The baggage agent and the sandwich maker have made basic decisions about how they are going to do their jobs. The baggage agent is going to laugh and smile and infect others with his good mood. The sandwich maker is going to inflict his sour mood on every customer he meets.

I’d love to say I’m always the baggage agent, but there are days I’m more like the sandwich maker. And which one I choose to be affects other people because both types are "mood carriers." Their moods can affect how I deal with other people I meet that day.

When I do seminars, I routinely run into participants who are convinced things cannot get any worse. Their foul moods are palpable; they are often upset that I don’t agree with them that the world is a horrible place and we’re all doomed.

Recently when I met a woman like that, I challenged her directly I said we have two choices in this world. We can throw our shoulders straight back, walk with authoritative purpose, wear a smile and carry a positive comment for everyone. Or we can carry the weight of all our burdens on our shoulders and walk with our heads down and with a snarl on our lips.

I looked at the woman straight on and said, "We’ve got a choice and I think life is only worth living if we go the first route." She shrugged. I don’t think she bought my argument, but others in the audience clearly agreed with my point.

Our moods affect customers, co-workers and bosses. We can carry infectious hope and happiness or we can bring an entire workplace to its collective knees with a sour mood.

The baggage agent knows how to bring his spirituallty to work. Unfortunately, the sandwich maker doesn’t.

Think about a person who reminds you of the baggage agent. Think about someone who reminds you of the sandwich maker. Which one are you most attracted to and why? Which one were you most like last week?

— Tim MeGuire
The Commercial Appeal
January 25, 2003

In our continuing effort to provide the best possible service and facilities for families and friends at Wailer Funeral Home, the following improvements have been completed or are planned for the near future.

new parking lot with 54 parking places has been completed. The lot, which is accessible from the original lot, is located on the west side of the Funeral Home. It is well lighted and includes a handicap ramp. We are pleased to provide this additional convenience for visitors to the Funeral Home.

Construction of a covered drive (portico) is underway to provide easier access to the Funeral Home for those who require assistance entering and exiting their vehicles and to give shelter for all visitors in times of inclement weather. When this renovation is complete, additional inside expansion and renovation will begin on enlargement of the restroom area and creation of a designated play area for children. Other inside improvements are planned. Every effort will be made during these construction projects to maintain an attractive, appropriate atmosphere for funeral services.

Color photographs of all floral arrangements delivered to the Funeral Home are now being made. As each arrangement is received, a digital photograph is taken. One of the two cards which come with the arrangement is numbered and cards are collected in an envelope; the other card is left on the arrangement. After the funeral service, the photographs are downloaded from the camera into the computer, printed on a numbered grid, labeled with the name of the deceased, and given to the family. The family can look at the numbered pictures and compare them with the corresponding numbered flower cards from the flower envelope. Many times families have told us they wish they could remember how each arrangement looked, thus making the floral tributes more memorable and thank-you notes more personal. The pictures will now make this possible and will serve as a permanent record of the flowers that were received. No extra charge is made for this new service.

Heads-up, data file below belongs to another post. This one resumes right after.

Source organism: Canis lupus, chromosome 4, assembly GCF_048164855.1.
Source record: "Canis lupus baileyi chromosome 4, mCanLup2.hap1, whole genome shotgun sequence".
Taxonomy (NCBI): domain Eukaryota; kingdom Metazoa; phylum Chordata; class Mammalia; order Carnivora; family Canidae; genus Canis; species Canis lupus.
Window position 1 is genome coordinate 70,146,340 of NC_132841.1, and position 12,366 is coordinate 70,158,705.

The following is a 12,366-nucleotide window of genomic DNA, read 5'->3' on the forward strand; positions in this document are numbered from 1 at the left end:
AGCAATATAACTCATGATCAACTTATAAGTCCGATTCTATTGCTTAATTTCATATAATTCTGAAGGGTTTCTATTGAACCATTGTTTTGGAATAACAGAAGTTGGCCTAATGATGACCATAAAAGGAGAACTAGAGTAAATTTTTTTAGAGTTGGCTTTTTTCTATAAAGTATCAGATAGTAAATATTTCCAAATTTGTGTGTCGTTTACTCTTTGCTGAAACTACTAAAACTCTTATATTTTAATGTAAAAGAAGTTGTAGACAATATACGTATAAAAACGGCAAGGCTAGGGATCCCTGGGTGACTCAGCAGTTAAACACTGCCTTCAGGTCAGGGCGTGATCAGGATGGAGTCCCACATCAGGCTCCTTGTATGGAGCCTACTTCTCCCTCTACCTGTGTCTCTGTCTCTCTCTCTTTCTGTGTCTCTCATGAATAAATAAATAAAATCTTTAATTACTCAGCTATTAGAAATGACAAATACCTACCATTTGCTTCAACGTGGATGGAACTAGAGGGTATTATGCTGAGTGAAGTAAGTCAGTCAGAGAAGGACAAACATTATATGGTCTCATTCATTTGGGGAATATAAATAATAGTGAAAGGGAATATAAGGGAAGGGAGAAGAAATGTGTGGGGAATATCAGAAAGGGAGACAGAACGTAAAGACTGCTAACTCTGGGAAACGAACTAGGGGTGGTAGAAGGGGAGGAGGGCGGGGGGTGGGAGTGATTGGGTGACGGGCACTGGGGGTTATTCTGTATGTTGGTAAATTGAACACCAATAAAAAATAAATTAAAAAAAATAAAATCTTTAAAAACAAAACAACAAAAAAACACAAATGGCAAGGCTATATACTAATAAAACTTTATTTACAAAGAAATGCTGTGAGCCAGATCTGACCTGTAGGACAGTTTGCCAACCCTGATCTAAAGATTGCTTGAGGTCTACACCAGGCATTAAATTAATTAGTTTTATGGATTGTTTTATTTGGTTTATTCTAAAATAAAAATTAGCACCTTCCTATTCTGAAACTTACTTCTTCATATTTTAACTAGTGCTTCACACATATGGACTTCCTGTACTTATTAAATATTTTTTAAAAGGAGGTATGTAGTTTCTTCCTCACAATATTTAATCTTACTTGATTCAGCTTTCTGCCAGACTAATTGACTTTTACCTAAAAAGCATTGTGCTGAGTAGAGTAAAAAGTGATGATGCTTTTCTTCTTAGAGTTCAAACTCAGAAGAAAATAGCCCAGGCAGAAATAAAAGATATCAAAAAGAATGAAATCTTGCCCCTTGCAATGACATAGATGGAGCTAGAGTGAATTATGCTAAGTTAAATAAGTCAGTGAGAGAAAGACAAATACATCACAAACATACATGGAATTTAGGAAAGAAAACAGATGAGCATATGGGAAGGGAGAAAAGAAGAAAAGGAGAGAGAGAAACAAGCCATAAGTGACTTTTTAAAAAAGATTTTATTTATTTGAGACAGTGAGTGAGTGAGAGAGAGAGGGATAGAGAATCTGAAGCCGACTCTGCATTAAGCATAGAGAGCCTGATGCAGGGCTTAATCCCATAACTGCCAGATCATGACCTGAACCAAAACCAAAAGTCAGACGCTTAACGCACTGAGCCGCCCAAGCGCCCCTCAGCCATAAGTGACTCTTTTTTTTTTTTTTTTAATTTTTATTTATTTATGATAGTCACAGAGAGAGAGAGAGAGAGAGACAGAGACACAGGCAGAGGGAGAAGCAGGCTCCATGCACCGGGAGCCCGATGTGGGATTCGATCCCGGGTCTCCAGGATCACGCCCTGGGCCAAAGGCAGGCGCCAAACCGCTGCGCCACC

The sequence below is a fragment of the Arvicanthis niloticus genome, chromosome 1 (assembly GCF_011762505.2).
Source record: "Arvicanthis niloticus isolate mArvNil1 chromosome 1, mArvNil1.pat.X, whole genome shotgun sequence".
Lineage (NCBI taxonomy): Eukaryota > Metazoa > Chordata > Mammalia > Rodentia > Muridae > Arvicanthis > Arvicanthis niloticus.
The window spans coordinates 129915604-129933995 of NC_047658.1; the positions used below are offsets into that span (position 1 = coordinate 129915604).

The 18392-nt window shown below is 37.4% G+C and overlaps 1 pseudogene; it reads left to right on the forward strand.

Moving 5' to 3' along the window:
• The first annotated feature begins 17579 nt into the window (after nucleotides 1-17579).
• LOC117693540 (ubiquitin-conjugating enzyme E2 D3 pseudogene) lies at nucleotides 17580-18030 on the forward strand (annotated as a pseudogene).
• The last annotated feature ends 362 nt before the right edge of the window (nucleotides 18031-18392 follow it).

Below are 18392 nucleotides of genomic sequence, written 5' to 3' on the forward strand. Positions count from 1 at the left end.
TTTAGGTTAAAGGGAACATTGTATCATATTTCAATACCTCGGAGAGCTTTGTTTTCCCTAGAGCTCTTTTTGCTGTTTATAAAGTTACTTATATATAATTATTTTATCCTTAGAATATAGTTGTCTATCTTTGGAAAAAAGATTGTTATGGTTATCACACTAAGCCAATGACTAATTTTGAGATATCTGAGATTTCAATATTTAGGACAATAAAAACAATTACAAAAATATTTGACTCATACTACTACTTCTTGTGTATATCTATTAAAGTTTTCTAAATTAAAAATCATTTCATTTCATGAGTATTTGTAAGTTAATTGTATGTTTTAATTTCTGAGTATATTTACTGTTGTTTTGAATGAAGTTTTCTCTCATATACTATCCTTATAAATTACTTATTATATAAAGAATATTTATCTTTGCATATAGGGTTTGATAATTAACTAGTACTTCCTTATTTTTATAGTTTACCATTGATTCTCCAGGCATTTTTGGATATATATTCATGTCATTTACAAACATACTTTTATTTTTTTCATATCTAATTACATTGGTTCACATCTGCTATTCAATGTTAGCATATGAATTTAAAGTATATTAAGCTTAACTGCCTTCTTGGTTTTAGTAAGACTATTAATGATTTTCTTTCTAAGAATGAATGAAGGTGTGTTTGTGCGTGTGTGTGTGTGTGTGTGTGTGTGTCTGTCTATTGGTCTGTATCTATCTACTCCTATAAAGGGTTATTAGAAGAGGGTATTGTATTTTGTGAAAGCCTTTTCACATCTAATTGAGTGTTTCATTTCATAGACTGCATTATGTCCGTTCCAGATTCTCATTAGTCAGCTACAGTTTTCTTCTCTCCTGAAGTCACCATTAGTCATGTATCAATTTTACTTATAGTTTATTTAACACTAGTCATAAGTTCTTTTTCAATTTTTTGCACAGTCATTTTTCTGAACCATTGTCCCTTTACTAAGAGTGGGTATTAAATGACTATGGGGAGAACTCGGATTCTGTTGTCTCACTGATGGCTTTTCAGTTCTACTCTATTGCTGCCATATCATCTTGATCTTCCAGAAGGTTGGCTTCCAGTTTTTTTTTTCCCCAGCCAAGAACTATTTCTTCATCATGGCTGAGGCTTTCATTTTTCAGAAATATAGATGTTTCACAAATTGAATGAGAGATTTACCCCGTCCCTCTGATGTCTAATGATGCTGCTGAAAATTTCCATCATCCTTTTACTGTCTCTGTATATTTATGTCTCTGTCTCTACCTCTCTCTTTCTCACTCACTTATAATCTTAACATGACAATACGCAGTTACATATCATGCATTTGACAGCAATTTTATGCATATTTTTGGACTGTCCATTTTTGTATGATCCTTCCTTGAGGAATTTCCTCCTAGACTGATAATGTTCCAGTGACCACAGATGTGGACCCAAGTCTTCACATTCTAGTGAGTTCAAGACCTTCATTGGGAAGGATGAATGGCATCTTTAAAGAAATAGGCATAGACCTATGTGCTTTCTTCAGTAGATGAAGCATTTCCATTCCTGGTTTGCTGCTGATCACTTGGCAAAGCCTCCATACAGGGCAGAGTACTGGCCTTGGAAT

March 24-26 Beth and Bob Rosson will again attend the annual National Funeral Directors’ Association Advocacy Sununit in Washington, D.C. The Summit allows funeral directors to interact and confer directly with members of Congress pertaining to issues related to funeral service. Prior to their meetings with lawmakers, delegates are informed about current issues of importance to funeral service. Private meetings are arranged with our Mississippi Representatives and Senators. The funeral home industry is closely regulated, and the nation’s lawmakers are currently considering major federal legislation. This Summit provides an important opportunity for funeral directors to keep informed and to make their recommendations personally to our lawmakers.

Congratulations to Dana and Larry Woodward on the birth of a boy, Joshua Ethan Woodward, on January 23, 2003! Larry, a new employee introduced in the last issue of Seasons, and Dana also have a daughter Lauren. Our best wishes to the Woodwards at this happy time!

We dedicate this issue of Seasons to those who died and whose families we served from November 12, 2002, through February 2, 2003.

Mrs. Bessie Lee Oakes November 12, 2002
Mr. Homer Ray McDonough November 17, 2002
Mr. Larry W. "LW." Thomas November 18, 2002
Mr. Donald L. Carley, Jr November 24, 2002
Mr. Amos Newton Jennings November 25, 2002
Mr. Rudolph A. "Pete" Cizmar, Jr November 26, 2002
Mrs. Sandra Smith Davis December 2, 2002
Mr. Henry Leamon Smith December 2, 2002
Mr. Albert Louis Boyer, Jr December 14, 2002
Dr. Ralph Friedman December 14, 2002
Mr. Lee Bowen Brown December 14, 2002
Mrs. Venera Cooper "Cris" McCain December 15, 2002
Mr. Theron. Augustus Livingston December 18, 2002
Mr. Kelly Wayne McCord December 25, 2002
Mr. Cordis William Foster December 28, 2002
Mrs. Clarice Davis Reid December 28, 2002
Mr. Marvis Montgomery January 1, 2003
Mrs. Mary Jane Tate Howell January 5, 2003
Mrs. Mary Frances Jackson January 7, 2003
Mrs. Mary Pearl Givens Beck January 8, 2003
Mrs. Frances Moore Cartledge January 12, 2003
Mrs. Ninnabel Neilson Haney January 13, 2003
Mr. Luther Eugene "Gene" Wood January 16, 2003
Mr. Wayne Hamilton January 17, 2003
Mr. Ira Lynn Weaver January 19, 2003
Mrs. Mary Moore Bolen January 29, 2003
Mr. Alvin Lee "Red" Oliver January 31, 2003
Mr. Thomas King Swayze January 31, 2003
Mrs. Ruby Horne Bumgardner February 1, 2003
Mr. Zachariah M. McElroy, Jr February 2, 2003